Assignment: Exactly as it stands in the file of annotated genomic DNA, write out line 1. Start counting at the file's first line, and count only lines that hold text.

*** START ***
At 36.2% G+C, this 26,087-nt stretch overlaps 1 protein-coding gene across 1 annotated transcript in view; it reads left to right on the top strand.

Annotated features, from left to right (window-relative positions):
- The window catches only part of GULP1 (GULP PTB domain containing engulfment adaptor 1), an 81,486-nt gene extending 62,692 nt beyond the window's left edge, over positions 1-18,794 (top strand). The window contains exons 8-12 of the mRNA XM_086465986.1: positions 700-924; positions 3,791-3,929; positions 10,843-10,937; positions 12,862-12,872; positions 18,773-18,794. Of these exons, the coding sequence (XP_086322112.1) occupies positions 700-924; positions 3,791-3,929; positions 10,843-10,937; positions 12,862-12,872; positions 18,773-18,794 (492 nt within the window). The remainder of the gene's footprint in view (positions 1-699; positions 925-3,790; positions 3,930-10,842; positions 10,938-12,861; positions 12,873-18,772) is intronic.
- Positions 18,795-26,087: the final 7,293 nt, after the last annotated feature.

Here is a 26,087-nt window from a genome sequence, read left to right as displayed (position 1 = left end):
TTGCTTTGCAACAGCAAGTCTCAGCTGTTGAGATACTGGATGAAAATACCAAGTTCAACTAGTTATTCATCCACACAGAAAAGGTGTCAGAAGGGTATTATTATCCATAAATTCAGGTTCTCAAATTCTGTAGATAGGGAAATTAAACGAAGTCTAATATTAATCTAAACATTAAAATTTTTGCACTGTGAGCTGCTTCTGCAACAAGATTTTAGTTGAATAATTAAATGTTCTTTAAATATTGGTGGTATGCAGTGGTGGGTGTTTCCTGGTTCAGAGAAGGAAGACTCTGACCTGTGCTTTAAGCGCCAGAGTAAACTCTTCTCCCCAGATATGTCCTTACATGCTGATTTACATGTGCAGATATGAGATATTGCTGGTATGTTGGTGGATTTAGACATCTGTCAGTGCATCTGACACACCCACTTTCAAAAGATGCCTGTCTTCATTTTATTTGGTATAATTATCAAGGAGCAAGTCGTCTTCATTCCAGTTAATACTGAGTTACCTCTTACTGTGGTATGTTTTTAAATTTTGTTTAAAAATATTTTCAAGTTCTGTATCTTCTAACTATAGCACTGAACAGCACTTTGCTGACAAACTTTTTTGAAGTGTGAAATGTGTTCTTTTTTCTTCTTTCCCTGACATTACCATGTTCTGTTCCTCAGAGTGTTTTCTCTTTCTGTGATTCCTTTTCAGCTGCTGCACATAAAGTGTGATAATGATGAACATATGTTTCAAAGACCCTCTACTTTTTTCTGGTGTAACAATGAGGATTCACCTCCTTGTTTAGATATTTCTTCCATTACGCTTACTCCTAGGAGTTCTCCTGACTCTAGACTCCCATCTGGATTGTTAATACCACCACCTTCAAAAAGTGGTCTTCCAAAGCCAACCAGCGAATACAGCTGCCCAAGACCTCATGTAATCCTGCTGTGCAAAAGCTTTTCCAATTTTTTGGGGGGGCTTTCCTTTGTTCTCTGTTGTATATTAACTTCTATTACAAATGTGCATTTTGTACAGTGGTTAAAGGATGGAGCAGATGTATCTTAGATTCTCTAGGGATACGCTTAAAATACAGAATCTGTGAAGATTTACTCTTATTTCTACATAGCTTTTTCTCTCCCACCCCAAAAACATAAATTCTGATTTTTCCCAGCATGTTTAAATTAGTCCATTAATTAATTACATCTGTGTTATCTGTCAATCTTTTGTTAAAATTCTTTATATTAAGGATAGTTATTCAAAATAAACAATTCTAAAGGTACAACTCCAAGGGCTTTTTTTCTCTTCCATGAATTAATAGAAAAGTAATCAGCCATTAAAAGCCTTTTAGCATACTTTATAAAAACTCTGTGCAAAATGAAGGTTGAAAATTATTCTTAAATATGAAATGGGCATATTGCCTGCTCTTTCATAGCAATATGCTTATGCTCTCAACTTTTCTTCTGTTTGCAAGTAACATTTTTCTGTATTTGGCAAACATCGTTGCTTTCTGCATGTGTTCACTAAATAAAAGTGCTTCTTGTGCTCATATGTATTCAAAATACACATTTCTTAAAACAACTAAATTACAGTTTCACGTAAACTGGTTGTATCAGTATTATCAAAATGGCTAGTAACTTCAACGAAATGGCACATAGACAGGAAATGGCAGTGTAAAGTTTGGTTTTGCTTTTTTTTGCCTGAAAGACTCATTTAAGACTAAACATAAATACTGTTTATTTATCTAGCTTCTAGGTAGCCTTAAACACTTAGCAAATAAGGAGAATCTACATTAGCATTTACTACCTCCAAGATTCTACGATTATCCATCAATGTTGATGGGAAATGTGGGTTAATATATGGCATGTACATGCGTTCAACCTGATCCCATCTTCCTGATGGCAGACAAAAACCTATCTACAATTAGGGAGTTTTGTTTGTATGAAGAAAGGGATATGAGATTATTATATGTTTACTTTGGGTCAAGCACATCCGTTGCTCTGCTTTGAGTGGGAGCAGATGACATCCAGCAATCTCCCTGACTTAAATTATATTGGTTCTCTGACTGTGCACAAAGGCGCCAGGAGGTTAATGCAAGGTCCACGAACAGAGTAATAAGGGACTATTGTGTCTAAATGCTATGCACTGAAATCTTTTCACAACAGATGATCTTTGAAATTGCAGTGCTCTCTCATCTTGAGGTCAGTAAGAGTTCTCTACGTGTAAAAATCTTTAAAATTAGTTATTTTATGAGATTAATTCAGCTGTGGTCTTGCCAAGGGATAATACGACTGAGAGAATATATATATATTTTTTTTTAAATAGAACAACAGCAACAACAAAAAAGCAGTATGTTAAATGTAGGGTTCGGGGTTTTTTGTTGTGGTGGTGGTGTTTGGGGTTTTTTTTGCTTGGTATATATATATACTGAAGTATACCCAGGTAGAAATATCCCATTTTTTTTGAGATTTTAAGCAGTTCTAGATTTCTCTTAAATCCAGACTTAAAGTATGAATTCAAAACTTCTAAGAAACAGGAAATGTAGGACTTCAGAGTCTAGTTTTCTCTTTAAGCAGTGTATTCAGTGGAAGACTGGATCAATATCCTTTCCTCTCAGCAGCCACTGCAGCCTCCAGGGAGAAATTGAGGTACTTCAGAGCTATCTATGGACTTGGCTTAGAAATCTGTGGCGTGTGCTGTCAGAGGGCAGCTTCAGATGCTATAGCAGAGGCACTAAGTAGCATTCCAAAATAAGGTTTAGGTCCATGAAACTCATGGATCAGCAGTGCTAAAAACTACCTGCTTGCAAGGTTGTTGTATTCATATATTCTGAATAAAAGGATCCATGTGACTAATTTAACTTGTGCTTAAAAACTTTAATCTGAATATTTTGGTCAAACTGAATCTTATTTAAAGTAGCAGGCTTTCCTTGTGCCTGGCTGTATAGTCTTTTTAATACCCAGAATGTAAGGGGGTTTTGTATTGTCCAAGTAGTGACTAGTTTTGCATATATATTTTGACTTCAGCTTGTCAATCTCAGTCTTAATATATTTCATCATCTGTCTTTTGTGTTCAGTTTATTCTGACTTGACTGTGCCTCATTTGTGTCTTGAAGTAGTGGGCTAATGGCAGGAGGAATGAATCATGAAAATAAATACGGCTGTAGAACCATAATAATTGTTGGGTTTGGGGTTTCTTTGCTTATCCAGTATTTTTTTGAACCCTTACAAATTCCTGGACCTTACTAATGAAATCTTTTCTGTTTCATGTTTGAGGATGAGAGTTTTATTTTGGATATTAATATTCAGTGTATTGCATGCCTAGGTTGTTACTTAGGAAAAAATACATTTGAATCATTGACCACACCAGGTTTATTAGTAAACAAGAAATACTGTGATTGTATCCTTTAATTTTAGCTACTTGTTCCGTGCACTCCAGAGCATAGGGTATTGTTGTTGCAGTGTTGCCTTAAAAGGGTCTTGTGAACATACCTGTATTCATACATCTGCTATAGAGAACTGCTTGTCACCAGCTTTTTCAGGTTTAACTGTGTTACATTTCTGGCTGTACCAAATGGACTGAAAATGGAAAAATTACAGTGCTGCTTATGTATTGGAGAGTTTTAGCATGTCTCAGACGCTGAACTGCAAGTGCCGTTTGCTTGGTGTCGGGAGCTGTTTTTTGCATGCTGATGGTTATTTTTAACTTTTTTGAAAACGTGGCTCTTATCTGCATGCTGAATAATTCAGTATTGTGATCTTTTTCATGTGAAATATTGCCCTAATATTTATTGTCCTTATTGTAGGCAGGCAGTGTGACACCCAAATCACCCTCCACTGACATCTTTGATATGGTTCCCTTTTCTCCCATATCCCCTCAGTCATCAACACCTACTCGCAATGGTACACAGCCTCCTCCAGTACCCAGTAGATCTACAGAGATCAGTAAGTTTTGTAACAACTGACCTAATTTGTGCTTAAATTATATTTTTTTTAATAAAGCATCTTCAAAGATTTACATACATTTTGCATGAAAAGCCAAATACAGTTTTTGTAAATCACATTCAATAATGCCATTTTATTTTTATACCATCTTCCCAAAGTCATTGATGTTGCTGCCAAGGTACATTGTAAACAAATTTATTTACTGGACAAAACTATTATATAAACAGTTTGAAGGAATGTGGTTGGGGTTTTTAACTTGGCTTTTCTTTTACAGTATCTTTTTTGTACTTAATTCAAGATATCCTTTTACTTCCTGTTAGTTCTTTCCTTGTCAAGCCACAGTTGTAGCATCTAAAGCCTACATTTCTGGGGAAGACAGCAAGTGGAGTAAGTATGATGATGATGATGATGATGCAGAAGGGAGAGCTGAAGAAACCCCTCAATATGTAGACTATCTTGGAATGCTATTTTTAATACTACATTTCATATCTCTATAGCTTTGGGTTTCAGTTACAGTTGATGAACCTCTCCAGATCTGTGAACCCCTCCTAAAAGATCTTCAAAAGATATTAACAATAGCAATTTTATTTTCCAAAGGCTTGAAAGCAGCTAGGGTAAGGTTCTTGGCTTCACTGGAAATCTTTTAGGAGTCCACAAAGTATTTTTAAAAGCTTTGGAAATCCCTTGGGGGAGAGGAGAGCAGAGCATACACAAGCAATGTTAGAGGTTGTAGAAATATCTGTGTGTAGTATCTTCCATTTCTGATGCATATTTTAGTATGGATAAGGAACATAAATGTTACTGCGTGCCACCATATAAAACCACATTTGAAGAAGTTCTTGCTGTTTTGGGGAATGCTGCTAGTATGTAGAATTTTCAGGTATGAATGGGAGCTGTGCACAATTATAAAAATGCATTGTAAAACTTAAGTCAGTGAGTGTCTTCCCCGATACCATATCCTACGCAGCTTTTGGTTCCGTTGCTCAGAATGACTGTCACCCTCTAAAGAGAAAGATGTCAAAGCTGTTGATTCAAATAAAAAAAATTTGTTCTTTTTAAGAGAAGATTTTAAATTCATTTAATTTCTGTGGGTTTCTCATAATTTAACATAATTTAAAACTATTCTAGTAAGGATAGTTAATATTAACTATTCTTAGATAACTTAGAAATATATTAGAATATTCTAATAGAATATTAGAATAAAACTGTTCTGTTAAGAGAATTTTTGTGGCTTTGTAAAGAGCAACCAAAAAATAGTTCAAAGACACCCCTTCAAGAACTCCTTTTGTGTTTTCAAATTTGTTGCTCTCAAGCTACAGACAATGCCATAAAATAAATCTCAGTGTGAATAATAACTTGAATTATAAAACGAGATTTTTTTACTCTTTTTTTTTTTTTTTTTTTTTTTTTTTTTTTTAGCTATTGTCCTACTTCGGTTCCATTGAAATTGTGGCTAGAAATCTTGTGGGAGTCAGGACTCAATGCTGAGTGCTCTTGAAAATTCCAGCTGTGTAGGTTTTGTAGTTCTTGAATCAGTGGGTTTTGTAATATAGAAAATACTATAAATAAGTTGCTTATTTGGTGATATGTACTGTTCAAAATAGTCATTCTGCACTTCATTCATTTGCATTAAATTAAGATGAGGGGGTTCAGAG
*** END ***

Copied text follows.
At 36.2% G+C, this 26,087-nt stretch overlaps 1 protein-coding gene across 1 annotated transcript in view; it reads left to right on the top strand.